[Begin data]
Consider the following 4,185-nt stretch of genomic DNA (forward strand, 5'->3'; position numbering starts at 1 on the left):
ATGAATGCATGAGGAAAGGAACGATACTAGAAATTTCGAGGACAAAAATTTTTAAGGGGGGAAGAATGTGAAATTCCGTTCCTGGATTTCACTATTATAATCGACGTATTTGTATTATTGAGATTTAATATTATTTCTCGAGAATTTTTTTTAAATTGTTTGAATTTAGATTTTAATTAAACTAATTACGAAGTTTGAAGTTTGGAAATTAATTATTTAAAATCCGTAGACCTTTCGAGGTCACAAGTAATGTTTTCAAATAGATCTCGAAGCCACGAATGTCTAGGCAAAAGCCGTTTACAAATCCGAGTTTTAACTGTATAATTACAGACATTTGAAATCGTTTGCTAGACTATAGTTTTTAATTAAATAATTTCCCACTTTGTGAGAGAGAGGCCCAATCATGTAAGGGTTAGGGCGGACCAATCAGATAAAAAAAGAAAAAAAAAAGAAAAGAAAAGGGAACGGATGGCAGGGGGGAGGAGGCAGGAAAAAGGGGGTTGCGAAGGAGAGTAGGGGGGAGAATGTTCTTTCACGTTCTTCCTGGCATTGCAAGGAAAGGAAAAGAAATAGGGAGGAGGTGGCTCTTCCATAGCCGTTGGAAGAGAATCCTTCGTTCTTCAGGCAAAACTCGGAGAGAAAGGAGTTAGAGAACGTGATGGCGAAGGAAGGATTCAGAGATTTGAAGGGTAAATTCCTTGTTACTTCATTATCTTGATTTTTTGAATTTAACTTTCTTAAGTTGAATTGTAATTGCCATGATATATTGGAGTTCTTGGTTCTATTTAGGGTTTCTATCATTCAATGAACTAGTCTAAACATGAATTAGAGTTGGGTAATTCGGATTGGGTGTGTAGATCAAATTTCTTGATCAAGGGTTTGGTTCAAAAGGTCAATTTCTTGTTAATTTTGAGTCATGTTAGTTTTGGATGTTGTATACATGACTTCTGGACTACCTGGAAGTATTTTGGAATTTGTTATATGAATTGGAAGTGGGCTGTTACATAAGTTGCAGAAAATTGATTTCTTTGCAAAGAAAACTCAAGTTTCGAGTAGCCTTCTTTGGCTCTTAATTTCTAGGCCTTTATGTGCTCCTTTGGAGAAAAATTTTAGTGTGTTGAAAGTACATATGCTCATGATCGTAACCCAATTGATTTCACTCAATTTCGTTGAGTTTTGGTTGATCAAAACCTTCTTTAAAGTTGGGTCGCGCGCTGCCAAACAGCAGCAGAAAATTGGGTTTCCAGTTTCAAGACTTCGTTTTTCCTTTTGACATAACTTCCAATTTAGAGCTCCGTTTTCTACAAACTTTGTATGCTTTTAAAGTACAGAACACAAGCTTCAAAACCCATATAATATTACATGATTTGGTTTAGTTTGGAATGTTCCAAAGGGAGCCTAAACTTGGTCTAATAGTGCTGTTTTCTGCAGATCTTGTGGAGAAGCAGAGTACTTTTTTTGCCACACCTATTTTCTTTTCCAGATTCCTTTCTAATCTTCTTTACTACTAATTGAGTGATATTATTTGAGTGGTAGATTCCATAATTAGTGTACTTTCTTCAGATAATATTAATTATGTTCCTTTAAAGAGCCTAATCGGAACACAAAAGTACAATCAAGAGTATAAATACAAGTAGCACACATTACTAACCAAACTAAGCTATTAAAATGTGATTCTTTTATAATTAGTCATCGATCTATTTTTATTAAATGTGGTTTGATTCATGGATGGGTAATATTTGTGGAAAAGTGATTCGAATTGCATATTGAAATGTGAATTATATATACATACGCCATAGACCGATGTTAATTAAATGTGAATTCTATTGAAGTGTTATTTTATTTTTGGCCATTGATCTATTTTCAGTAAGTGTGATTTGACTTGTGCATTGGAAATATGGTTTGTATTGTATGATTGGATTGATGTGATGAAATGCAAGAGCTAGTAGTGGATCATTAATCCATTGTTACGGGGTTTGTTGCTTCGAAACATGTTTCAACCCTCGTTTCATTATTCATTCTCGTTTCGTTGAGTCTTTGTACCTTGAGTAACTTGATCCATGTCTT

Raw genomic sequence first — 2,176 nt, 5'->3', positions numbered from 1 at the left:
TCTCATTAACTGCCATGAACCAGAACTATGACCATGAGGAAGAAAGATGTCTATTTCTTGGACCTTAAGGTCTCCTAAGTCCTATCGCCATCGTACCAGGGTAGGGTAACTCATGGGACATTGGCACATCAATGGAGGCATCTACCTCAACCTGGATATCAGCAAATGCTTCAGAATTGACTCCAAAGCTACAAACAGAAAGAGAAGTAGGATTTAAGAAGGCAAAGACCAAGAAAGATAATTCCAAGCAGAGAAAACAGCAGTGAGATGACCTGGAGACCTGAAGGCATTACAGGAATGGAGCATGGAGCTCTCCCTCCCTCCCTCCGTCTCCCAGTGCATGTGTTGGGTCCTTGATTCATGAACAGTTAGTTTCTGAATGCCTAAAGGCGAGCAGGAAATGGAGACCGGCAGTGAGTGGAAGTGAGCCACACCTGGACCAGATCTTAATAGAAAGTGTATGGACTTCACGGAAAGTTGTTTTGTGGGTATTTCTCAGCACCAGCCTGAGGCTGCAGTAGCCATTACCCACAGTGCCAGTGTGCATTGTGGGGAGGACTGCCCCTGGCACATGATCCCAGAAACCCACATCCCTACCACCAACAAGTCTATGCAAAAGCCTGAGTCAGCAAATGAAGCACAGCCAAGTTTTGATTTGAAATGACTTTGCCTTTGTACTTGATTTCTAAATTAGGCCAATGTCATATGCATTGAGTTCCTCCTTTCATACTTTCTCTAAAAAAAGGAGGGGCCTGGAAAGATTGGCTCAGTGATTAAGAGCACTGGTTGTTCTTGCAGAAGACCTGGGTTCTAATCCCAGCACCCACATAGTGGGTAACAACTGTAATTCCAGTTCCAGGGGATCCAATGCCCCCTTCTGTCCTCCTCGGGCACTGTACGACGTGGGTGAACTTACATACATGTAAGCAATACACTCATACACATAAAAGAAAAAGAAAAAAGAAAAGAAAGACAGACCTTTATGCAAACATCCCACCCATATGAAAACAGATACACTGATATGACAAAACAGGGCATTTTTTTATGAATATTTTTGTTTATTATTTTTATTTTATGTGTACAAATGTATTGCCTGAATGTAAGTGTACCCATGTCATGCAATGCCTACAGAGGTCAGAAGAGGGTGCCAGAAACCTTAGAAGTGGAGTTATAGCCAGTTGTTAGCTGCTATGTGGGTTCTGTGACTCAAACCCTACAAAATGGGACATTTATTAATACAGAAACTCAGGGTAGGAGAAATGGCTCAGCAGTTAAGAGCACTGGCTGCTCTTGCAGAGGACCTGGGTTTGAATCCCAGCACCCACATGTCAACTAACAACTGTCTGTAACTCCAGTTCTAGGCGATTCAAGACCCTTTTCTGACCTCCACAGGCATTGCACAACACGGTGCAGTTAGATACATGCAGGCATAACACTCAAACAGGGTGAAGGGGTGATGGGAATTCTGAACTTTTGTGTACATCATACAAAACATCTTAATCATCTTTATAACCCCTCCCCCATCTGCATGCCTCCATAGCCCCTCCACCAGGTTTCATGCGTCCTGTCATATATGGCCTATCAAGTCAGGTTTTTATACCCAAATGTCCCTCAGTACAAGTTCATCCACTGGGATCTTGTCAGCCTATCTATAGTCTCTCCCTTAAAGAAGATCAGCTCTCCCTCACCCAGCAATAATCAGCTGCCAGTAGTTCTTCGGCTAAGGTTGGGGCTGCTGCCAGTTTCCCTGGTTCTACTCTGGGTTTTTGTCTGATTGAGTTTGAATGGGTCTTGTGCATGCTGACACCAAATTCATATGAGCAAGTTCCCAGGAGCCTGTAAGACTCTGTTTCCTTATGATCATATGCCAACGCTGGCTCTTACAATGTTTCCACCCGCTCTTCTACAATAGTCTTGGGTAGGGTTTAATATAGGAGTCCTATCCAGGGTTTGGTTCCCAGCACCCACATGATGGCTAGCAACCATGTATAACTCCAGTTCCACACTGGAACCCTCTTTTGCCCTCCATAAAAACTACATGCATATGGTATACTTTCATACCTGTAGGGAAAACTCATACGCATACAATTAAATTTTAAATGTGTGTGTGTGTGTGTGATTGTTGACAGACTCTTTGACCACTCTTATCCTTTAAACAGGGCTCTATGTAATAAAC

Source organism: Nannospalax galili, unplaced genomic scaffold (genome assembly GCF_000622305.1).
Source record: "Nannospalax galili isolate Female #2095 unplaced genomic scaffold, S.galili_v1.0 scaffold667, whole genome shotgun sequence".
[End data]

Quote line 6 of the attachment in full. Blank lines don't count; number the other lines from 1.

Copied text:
Source record: "Nannospalax galili isolate Female #2095 unplaced genomic scaffold, S.galili_v1.0 scaffold667, whole genome shotgun sequence".